Discipleship Begins at Home


The family is the first institution ordained by God in Scripture. Before God ordained government, even before He ordained the Church, God ordained the family (Gen 2:24). Perhaps one of the greatest tragedies would be deceiving ourselves into thinking we are succeeding as disciple-makers because of how intentional we are with those in our small group, neighborhoods, and workplaces; meanwhile, we lack the same level of intentionality at home. As husbands, wives, mothers, and fathers, we cannot escape the priority of being intentional in our relationships within our own homes.

Before the Israelites cross over to the promised land, Moses reminds them of God’s commands and instructs them to “Repeat them to your children. Talk about them when you sit in your house and when you walk along the road, when you lie down and when you get up.” (Deuteronomy 6:7). Too often, when we think about discipling in the home, we immediately go to the “sit in your house” part of this verse. We envision sitting around the dinner table with open Bibles, the kids are fully engaged, hanging on every word, as they drop profound insights with wisdom beyond their years. If you have young kids, you know it rarely plays out this way. That doesn’t mean we should give up on this part of discipling within our homes, these times are important. However, there are many more opportunities for discipling our families as we “walk along the road.”

Many people are surprised to hear that our family does not have a daily devotional time together. This does not mean we are not discussing God’s Word daily, far from it. We still have times where we open the Bible together, discuss it, and apply it to our lives, but that is not where most of the discipling happens in our family. My wife and I have found that the greatest impact comes when we are looking for teachable moments as we “walk along the road” with our children. It does require intentionality, but it is surprisingly simple.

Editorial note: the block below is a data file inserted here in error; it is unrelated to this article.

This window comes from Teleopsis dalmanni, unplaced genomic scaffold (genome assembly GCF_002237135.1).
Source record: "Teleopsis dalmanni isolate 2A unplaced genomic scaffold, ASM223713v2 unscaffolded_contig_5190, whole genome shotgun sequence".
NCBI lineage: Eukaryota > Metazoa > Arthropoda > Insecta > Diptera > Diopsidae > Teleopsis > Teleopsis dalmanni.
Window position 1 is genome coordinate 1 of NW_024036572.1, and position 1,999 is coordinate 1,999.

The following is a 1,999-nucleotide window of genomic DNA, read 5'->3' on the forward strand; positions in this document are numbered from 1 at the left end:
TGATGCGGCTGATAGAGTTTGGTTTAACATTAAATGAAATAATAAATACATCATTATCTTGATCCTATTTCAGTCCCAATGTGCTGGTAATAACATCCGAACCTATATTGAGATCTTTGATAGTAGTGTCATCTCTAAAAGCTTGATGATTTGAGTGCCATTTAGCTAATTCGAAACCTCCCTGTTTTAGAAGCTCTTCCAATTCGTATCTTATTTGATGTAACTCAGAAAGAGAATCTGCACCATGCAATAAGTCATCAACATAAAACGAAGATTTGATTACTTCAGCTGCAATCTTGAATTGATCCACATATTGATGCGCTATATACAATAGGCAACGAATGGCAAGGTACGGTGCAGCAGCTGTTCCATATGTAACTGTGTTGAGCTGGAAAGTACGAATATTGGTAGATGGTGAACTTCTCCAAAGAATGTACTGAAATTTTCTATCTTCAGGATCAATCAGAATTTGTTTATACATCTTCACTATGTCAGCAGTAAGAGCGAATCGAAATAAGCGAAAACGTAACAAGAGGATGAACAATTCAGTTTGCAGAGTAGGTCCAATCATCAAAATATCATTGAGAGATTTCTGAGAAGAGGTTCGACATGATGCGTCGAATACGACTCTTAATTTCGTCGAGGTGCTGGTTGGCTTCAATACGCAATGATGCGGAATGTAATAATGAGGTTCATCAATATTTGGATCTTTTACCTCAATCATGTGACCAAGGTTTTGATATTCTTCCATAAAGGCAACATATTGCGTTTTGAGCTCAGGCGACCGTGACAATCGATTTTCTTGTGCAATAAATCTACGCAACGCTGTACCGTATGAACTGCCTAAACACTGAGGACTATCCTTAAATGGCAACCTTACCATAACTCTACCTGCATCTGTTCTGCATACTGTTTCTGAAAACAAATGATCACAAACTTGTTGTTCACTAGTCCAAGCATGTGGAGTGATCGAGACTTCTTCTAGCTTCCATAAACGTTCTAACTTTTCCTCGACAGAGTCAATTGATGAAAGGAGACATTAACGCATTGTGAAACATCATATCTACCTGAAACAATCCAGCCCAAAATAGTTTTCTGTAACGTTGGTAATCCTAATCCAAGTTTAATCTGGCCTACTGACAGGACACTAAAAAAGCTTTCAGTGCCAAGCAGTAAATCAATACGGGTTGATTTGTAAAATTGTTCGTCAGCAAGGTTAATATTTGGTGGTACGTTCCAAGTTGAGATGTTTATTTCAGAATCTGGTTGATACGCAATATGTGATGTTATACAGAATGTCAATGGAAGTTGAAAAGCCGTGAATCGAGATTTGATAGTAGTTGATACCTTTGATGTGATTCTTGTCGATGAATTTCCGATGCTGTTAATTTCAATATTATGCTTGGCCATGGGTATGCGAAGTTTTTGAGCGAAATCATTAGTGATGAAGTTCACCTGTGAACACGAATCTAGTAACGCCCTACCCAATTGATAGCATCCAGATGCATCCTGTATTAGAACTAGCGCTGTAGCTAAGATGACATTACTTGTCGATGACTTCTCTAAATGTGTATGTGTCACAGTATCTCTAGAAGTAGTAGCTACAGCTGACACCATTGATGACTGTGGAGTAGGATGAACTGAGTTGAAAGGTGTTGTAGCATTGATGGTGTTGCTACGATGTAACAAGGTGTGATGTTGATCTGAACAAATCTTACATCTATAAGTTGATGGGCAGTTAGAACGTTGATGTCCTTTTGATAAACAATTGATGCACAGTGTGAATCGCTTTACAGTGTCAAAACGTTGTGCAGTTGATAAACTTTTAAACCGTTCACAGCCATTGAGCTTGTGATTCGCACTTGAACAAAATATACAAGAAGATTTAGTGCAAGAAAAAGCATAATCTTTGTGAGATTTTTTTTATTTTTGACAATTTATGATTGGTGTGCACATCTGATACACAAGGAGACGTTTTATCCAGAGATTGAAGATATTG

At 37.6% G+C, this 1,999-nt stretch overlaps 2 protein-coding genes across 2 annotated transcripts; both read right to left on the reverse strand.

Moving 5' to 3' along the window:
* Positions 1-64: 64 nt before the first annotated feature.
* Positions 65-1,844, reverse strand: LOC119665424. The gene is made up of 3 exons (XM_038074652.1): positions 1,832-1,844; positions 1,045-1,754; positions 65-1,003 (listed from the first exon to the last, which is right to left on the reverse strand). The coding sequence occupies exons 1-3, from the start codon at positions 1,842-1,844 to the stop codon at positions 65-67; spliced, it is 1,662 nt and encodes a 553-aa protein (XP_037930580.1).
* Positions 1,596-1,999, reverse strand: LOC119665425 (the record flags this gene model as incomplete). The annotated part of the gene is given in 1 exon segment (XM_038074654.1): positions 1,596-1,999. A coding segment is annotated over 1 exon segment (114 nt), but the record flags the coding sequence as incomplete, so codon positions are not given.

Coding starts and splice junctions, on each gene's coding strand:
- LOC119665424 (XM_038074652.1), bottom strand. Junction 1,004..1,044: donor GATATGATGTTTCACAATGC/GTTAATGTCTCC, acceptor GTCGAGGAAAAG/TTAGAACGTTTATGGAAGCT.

Many families spend significant amount of time in the car, this is great because you have a captive audience. Capitalize on this time by asking good open-ended questions.

Rather than asking, “How was your day?”; to which you are likely to get the usual, “fine.” Try asking questions like, “What made you laugh or smile today? What made you frustrated today? How did you respond when you felt that way?”.

This can give insight into what’s really happening in their life and how they are responding to it so that you can better shepherd them to follow King Jesus and allow Him to change them in actions and attitudes that aren’t in line with His Word.

Another opportunity for intentionality is joining your kids in something they enjoy. I don’t love playing with Barbies and Legos, but my kids do. I’ll never forget working on a Star Wars Lego set with one of our sons when he asked, “Why did Aunt Sarah get cancer? Is God going to heal her?” I have to admit, I wasn’t prepared for that, but am grateful God provided that moment.

Nature also provides many opportunities for intentionality. Use a rainbow to have your kids tell the story of Noah’s ark. Then ask, “What does the rainbow represent? Does God always keep His promises? How are you seeing God’s faithfulness in your life?” We did this when our kids were very young and to this day when they see a rainbow they talk about the ark, God’s promises, and His faithfulness in their lives. On a hike we talked about Proverbs 3:5-6 and our need to trust God and not ourselves as His ways will always lead us to the right path. We’ve used times stargazing to talk about Abraham and cast vision for how God could use the to multiply disciples.

As a husband, I also have the responsibility to lead and disciple my wife. When asked about what has meant the most to her, she said it was the little things. Like asking, “What is God showing you in your quiet times?”, then just listening to connect relationally rather than to check up on or correct. Affirming her in the ways I see her following King Jesus. Encouraging and gently challenging her by asking, “What do you think is the next step God would have you take? What do you think your next step is with the woman you are discipling?”

Her final observation is perhaps the most significant piece of being intentional at home: modeling. She talked about how she and the kids see me actually practicing what I preach, joyfully living out the life of a disciple of King Jesus and being quick to confess and seek their forgiveness when I don’t demonstrate Christlike attitudes and behavior. It does not matter how good we are at asking great questions and listening if we are not modeling the life of a disciple.

Charlie Turner is Pastor of River Rock Bible Church in Georgetown, TX. This article was originally published as a blog by the Relational Discipleship Network

Family LifeDiscipleship


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